With the new policy, three circles are drawn around the local donor hospital: small (150 nautical miles), medium (250 nautical miles) and large (500 nautical miles). In the proposed new system, donor livers using MELD scores with a revised system of exception points would be shared first nationally and then regionally and/or locally. So local liver donors are less likely to see their donated organs helping people in their region – they are more likely to be flown across the country, which increases the risk those organs can be transplanted in time.
“The University of Kansas Health System and its co-plaintiffs are disappointed that the court concluded Plaintiffs did not meet the legal burden at this preliminary phase to warrant continued suspension of the ill-conceived new liver allocation policy,” said Dr. Kumer.
The court did identify troubling aspects of transplant policymaking that the opposition will continue to challenge:
- The court recognized that there were “serious” defects in the policy development process undertaken by HHS and its contractor, the United Network for Organ Sharing (UNOS). For example, the court noted that Plaintiffs raised “credible issues regarding the reliability” of the statistical modeling used by HHS and UNOS to defend their new policy.
- The court found that Plaintiffs presented “colorable evidence” of “animosity” and “regional bias” on the part of UNOS executives and major players within the transplant community, who acted with an “agenda” in favor of the new policy, which will likely benefit their geographic regions.
- The court was especially “concerned about the absence of a transition policy,” which, if adopted, would ensure that citizens in Kansas who are on the liver transplant waitlist before the effective date of the new policy are not disadvantaged by the new policy’s implementation. The court concluded that implementation of such a transition policy “should be an essential priority” to mitigate disruption and patient harm.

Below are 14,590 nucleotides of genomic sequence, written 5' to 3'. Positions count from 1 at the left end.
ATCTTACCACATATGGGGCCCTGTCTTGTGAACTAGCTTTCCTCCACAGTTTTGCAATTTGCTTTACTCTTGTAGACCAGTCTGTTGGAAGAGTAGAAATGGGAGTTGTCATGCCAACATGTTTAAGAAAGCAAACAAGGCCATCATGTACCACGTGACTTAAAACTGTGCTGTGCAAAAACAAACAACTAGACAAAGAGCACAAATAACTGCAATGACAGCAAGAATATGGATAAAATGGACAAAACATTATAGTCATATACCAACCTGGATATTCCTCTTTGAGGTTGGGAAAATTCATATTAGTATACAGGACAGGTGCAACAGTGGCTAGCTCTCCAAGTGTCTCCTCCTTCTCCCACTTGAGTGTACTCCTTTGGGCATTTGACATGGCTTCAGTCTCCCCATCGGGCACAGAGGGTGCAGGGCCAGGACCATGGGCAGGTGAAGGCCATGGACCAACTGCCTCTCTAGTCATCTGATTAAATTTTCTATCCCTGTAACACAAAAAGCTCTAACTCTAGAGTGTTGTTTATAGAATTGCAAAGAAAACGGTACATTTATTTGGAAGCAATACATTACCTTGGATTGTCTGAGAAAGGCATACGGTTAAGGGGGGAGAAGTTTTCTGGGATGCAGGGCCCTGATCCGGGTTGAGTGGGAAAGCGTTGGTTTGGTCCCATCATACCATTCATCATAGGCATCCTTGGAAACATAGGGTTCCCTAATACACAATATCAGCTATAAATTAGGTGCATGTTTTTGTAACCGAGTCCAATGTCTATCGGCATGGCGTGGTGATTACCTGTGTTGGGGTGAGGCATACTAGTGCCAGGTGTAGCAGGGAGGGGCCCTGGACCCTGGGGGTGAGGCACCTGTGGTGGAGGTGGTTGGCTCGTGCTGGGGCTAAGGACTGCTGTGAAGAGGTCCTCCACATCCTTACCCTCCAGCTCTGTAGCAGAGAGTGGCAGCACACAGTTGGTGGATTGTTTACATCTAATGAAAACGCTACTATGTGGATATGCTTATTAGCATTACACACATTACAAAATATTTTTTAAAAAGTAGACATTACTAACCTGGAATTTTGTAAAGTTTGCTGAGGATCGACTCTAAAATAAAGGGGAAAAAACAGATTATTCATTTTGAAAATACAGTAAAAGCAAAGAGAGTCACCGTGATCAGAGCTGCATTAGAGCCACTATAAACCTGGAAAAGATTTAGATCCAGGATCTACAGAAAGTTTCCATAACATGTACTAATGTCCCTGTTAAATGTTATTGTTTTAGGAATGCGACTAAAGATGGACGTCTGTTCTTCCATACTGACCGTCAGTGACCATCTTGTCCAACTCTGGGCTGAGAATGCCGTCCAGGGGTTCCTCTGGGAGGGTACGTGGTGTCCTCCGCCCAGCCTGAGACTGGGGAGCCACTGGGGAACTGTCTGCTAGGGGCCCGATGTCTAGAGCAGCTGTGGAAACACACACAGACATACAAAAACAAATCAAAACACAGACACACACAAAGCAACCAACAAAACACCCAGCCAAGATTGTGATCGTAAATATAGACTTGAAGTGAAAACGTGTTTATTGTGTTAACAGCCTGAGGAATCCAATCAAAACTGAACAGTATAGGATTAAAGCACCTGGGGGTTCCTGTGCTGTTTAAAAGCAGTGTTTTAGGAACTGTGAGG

So far, UNOS has expressed no plans to develop or adopt such a patient transition policy.
“The University of Kansas Health System strongly supports the development and implementation of a transition policy so that gravely ill patients currently on the liver transplant waitlist are not unfairly harmed by rash policy changes and continue to have the same opportunity to receive a life-saving transplant they expected when they joined the waitlist,” said Dr. Kumer. “Our most important priority is our patients. While we are waiting on notification from UNOS about the details of implementing the new policy, we will begin counseling our patients on the impact of that policy and how it affects their waitlist status, with or without a transition policy. Patient care is, of course, our primary concern. As always, we will continue to offer the best possible care to our waitlisted patients and will do all that we can to maximize each patient’s opportunity to receive a life-saving transplant.”
The video includes interviews with Dr. Kumer, Dr. Ryan Taylor, a nephrologist at The University of Kansas Health System, a patient, Lou Rider, who is awaiting a liver transplant, and his wife Edna. Also interviewed is another patient, Tyler Reimer, also awaiting transplant. Reimer is a teacher and coach in the Gardner School District, and video shows him doing both. The video also shows Dr. Taylor in an office visit and Dr. Kumer performing a liver transplant in the operating room.